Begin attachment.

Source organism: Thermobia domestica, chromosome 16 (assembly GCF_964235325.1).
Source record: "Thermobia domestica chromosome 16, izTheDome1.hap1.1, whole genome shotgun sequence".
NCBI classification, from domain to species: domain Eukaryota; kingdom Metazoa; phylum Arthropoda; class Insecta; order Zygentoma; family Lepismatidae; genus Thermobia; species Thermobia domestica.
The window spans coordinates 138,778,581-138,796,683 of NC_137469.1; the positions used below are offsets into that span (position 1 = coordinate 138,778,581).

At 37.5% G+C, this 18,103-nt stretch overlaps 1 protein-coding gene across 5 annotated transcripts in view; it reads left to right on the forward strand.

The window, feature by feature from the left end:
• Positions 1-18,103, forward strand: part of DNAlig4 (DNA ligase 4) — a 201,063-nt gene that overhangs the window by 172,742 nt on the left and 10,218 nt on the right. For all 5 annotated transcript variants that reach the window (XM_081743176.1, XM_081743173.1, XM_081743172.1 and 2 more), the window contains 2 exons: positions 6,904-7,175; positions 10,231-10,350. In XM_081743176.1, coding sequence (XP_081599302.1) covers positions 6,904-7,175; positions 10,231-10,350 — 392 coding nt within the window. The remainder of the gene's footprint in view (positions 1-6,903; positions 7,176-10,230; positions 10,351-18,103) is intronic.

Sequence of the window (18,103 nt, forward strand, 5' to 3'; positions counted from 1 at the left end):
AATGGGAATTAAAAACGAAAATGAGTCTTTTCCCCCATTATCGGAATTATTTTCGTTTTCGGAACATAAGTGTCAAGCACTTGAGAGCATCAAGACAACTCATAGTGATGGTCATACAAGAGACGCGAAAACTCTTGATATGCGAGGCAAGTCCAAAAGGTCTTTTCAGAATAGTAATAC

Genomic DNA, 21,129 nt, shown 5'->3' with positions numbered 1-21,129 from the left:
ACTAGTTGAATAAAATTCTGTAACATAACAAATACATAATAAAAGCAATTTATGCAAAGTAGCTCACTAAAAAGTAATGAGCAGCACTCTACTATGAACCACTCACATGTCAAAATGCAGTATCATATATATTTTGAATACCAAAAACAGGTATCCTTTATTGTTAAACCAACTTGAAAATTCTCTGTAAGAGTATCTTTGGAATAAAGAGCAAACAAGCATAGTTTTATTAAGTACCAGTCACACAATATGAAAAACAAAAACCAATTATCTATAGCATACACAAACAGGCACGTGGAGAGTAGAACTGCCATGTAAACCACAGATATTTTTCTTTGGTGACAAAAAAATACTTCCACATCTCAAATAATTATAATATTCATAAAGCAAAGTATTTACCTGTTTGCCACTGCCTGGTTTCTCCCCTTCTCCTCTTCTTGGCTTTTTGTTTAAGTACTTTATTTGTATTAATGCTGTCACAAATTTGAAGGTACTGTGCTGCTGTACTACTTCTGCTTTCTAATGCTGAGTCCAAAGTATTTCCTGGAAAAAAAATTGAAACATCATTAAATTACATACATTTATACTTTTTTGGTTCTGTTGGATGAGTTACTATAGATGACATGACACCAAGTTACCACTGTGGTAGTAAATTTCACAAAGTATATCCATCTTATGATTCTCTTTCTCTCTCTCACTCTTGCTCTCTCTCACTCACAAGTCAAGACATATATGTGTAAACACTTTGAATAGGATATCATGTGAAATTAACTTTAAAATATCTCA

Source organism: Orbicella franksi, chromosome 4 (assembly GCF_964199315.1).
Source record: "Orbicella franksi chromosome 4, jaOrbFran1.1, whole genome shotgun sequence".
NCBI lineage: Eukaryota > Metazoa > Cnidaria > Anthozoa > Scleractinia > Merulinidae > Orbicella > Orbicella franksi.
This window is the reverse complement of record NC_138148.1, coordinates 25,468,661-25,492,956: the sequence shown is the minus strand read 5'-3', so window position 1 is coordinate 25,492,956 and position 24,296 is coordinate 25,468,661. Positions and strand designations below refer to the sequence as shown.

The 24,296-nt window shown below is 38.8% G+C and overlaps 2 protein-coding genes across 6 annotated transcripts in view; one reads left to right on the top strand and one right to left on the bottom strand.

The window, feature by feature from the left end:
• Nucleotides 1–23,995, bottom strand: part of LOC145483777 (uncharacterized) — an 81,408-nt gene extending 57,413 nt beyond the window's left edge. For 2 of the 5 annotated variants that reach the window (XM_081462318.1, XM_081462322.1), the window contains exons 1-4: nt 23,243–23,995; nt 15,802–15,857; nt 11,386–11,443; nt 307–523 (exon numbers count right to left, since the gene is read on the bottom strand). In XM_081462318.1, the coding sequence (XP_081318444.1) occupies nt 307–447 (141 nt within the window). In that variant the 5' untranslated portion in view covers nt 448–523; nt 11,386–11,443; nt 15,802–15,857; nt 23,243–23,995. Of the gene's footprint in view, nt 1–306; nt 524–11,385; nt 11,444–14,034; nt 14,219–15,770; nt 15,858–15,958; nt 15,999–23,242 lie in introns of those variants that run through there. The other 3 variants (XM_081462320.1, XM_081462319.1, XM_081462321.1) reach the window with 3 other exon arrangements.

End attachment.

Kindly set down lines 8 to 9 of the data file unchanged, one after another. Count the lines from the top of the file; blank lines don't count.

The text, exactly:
Sequence of the window (18,103 nt, forward strand, 5' to 3'; positions counted from 1 at the left end):
AATGGGAATTAAAAACGAAAATGAGTCTTTTCCCCCATTATCGGAATTATTTTCGTTTTCGGAACATAAGTGTCAAGCACTTGAGAGCATCAAGACAACTCATAGTGATGGTCATACAAGAGACGCGAAAACTCTTGATATGCGAGGCAAGTCCAAAAGGTCTTTTCAGAATAGTAATAC